Prague, 16 January 2004 (RFE/RL) -- The top U.S. civilian administrator in Iraq, L. Paul Bremer, is due to meet President George W. Bush at the White House today to discuss Washington's plans for the handover of power.
The visit comes as the U.S. faces Iraqi opposition to its plans to transfer power to an appointed interim government by 30 June. Tens of thousands of people demonstrated against the U.S. plan in the southern city of Al-Basrah yesterday. They chanted "No, no to America, yes, yes to al-Sistani, yes, yes to elections."
The most influential Shi'a cleric in Iraq, Grand Ayatollah Ali al-Sistani, opposes the U.S. plan for regional caucuses to select a transitional assembly, which will then pick an interim government. Al-Sistani wants the government to be elected by direct vote. Shi'a are believed to make up about 60 percent of Iraq's 25 million people.
Bremer and other coalition officials say they respect al-Sistani but that direct elections are not feasible by 30 June due to a lack of security, adequate voter records, and polling laws. The U.S. State Department says it considers yesterday's demonstrations in Al-Basrah to be "fundamentally, a good thing," adding that it takes the feelings of the Iraqi people seriously.
The Al-Basrah march was the largest of its kind so far, with some 30,000 participants. That's according to estimates made by British forces who control Iraq's second-largest city. Al-Sistani's aide, Muhammad Baqir al-Mehri, is warning of even bigger rallies if demands for direct elections are not met.
He also said al-Sistani could issue an edict denying legitimacy to any transitional government elected under the U.S. plan. Shi'a fear that 18 provincial caucuses may be rigged to keep them out of power.
Another top Shi'a cleric, Hojat al-Islam Ali Abdulhakim al-Safi, has also reportedly sent a letter to George W. Bush and British Prime Minister Tony Blair. He is also calling for direct elections and questioning the U.S. handover plan.
Safi dismisses the coalition argument about technical difficulties in letting Iraqis choose their government. He say the U.S. plan only serves the domestic political interests of Bush during an election year.
Members of Iraq's Governing Council, including its current president, Adnan Pachachi, have promised more transparency and public participation in the power transfer. Yesterday, Pachachi said direct elections are the best option in an ideal world: "We all believe that the best way to elect legislative bodies is through direct general elections if we can be sure that there is enough time to conduct these elections and they are well prepared."
However, Pachachi stressed that an agreement between the U.S.-led coalition and the Governing Council to transfer sovereignty to an interim Iraqi government by 30 June should nevertheless be observed.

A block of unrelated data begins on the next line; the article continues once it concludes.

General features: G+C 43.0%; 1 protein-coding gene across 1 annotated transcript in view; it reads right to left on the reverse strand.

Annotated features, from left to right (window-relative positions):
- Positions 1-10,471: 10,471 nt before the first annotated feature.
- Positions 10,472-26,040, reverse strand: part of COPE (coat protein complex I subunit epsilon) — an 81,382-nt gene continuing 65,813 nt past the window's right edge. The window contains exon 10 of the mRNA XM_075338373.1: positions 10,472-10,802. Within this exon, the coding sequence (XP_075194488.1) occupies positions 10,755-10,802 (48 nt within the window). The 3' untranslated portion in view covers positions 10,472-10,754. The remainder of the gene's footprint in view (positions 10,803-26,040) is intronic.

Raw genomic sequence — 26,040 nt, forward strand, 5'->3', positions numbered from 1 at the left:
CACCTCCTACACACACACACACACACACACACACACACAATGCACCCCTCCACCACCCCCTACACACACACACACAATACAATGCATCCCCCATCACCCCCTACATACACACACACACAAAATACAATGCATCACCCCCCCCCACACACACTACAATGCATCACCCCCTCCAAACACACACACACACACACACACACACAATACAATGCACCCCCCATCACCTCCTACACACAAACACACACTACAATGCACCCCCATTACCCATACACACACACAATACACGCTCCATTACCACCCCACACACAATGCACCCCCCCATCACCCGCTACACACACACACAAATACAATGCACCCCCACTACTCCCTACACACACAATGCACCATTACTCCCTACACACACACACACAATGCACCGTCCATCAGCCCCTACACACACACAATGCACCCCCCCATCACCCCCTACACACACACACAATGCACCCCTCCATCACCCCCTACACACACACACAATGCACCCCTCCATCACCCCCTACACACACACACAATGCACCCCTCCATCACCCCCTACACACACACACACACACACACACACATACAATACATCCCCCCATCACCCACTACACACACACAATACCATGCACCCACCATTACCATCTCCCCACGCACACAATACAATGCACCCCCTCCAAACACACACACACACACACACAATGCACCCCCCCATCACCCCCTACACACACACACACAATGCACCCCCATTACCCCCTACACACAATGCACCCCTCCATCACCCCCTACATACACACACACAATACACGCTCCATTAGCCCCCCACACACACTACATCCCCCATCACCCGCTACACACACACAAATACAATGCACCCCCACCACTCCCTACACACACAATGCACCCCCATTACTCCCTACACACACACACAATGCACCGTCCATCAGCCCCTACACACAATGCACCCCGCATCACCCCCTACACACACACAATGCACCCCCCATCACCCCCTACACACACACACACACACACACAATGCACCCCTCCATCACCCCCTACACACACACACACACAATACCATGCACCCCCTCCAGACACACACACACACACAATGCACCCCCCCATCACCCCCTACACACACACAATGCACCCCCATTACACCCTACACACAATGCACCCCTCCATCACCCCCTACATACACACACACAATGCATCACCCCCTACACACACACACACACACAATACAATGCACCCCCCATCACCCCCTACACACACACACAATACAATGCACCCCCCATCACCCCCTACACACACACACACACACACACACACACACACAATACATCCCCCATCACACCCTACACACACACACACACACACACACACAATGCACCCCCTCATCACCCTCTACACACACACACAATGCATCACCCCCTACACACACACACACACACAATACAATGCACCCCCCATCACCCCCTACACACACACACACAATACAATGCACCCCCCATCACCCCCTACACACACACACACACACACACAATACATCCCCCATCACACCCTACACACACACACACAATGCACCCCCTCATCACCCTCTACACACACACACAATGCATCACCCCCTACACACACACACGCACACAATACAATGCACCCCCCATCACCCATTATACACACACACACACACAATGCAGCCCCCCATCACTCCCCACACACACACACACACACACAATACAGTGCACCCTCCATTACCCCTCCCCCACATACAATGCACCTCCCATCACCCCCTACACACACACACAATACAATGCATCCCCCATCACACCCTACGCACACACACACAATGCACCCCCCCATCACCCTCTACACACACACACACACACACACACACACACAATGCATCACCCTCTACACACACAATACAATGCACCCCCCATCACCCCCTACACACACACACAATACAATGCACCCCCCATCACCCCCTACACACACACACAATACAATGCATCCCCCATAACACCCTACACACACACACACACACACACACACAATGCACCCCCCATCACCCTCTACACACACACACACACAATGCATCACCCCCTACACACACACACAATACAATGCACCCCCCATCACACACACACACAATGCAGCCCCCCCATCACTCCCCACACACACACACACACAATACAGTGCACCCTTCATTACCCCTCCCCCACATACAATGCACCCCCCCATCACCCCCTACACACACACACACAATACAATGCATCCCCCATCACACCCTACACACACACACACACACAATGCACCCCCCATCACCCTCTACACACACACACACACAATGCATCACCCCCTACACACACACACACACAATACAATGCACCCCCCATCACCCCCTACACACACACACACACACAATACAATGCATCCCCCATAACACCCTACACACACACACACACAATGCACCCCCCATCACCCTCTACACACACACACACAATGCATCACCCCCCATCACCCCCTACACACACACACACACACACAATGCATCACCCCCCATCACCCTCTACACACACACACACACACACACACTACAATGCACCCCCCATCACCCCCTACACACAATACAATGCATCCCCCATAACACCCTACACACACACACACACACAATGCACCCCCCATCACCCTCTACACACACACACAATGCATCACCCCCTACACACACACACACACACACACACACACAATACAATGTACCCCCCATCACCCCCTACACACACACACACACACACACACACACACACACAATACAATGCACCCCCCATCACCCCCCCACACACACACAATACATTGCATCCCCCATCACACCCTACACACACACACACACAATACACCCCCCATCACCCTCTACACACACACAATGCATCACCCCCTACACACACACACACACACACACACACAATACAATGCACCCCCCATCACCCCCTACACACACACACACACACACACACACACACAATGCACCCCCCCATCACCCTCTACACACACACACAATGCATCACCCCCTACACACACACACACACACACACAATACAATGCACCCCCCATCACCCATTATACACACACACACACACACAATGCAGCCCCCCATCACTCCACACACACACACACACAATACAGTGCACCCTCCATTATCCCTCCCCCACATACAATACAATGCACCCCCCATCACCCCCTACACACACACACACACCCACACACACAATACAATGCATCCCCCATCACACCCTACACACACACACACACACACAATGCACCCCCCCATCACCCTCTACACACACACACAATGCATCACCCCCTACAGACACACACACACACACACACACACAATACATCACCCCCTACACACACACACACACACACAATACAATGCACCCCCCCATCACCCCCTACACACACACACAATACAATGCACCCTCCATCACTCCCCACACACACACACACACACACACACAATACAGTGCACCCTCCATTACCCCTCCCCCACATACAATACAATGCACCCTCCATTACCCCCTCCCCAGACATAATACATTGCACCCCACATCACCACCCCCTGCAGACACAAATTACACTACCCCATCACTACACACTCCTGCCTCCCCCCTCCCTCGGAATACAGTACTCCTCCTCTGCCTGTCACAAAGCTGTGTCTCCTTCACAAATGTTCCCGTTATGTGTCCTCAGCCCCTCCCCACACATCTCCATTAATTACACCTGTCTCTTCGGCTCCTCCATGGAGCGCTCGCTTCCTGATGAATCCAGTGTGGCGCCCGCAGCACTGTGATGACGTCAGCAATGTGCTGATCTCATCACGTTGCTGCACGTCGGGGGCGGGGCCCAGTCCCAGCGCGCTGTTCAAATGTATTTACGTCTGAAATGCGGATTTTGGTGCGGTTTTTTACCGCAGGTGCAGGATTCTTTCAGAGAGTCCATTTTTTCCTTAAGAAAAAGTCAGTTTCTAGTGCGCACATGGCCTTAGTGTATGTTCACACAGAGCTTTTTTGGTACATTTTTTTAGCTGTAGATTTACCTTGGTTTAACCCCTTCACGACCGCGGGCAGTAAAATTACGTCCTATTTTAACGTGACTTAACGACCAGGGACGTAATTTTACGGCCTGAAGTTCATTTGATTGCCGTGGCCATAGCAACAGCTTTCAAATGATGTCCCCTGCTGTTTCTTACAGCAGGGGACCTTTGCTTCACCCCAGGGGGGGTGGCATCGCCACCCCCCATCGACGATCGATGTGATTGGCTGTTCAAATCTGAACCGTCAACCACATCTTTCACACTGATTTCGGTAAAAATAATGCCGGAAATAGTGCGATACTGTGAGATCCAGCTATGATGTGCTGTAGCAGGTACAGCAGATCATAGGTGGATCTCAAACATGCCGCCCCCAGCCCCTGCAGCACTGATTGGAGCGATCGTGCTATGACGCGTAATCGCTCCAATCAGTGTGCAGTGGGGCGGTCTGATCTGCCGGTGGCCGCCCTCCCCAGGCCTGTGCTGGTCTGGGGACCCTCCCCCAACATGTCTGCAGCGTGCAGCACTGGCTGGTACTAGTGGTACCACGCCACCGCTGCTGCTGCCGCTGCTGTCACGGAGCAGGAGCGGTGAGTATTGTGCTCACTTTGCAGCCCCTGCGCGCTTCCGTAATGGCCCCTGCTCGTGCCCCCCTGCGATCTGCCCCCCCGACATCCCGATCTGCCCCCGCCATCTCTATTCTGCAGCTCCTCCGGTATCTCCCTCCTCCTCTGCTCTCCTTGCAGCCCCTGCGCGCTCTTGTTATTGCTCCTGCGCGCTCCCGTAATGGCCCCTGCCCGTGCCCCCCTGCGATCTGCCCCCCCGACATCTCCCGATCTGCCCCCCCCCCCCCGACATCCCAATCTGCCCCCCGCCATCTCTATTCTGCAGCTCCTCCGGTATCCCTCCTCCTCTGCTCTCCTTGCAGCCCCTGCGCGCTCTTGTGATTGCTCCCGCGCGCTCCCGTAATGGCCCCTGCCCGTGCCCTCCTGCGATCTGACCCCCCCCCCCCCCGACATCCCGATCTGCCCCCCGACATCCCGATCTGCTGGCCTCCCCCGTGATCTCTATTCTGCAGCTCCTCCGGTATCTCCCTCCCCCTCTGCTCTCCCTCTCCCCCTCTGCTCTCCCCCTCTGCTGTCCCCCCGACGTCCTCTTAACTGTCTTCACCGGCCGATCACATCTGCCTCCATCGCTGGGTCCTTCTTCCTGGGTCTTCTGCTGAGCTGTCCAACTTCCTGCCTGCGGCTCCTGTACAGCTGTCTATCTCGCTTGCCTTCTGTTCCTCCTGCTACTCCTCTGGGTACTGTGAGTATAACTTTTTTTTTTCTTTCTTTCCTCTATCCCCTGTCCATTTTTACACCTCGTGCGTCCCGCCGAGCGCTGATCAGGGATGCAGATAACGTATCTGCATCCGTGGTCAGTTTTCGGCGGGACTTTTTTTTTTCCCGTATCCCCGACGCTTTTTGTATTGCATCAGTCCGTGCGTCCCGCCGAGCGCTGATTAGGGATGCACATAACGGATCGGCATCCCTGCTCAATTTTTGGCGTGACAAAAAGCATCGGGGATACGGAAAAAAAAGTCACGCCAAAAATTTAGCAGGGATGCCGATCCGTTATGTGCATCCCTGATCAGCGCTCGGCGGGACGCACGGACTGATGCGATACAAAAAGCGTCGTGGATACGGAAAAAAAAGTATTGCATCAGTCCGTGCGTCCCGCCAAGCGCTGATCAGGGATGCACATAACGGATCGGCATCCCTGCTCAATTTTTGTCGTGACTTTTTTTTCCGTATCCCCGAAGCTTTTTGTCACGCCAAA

"We stick to the date of June 30 because we think that any postponement or delay in the handing over of power and restoration of sovereignty will cause deep frustration for the Iraqi people, and I don't think anybody wants to bear this responsibility," he said.
The Governing Council has also warned that any delay in the handover of power will only result in an extension of the occupation of Iraq. In an effort to find an acceptable compromise, Bremer plans to meet in New York on 26 January with UN Secretary-General Kofi Annan and members of the Governing Council. They will discuss the possibility of the United Nations' return to Iraq to help in the transition process. The UN left Iraq last autumn after a bombing at their Baghdad headquarters killed more than 20, including top envoy Sergio Vieira de Mello.
U.S. officials and members of the Governing Council hope the UN's participation could prove to be the element that convinces al-Sistani to consent to the American plan.
Iraqi interim Foreign Minister Hoshyar Zebari says, "we welcome an effective and influential role for the United Nations. We call for the return of the UN to Iraq, and we will cooperate with the UN in all fields. The UN has an important role to play in the political process, elections and the constitutional process."
Senior UN officials downplay expectations, however, pointing at Iraq's security situation and the scope of the tasks the organization may be charged with in Iraq.
Neil Partrick is an analyst with the Economist Intelligence Unit in London. He says the coalition authorities in Iraq need to treat al-Sistani and his followers with respect: "I think [al-Sistani] is the most significant Iraqi political player today. We certainly should not see him as a figure in any way comparable, for example, with Ayatollah [Ruhollah] Khomeini, who led the revolution in Iran. And I don't think he wants to transition himself to that. He has a view of the role of Islam in the political process which is much more moderate and is much more open to the idea of different political trends being present. [Shi'a] politicians proper, if you like, do not have the kind of way that he has, even though some of the [Shi'a] leaders do have strong followings."
According to Partrick, the strong position taken by al-Sistani on the handover of authority in Iraq has changed the power distribution in the country. Al-Sistani, Partrick says, has suddenly become a significant political force in Iraq: "Previously, the demonstrations among the Shi'a communities [have] been over 'bread and butter' issues. Here, we have undoubtedly a blessing given [by al-Sistani] to significant political demonstrations on the coalition plans to the transfer of power. So I think that is a significant shift. Although it does not necessarily mean that this is going to be an inevitable confrontation [with the coalition], much less a violent one."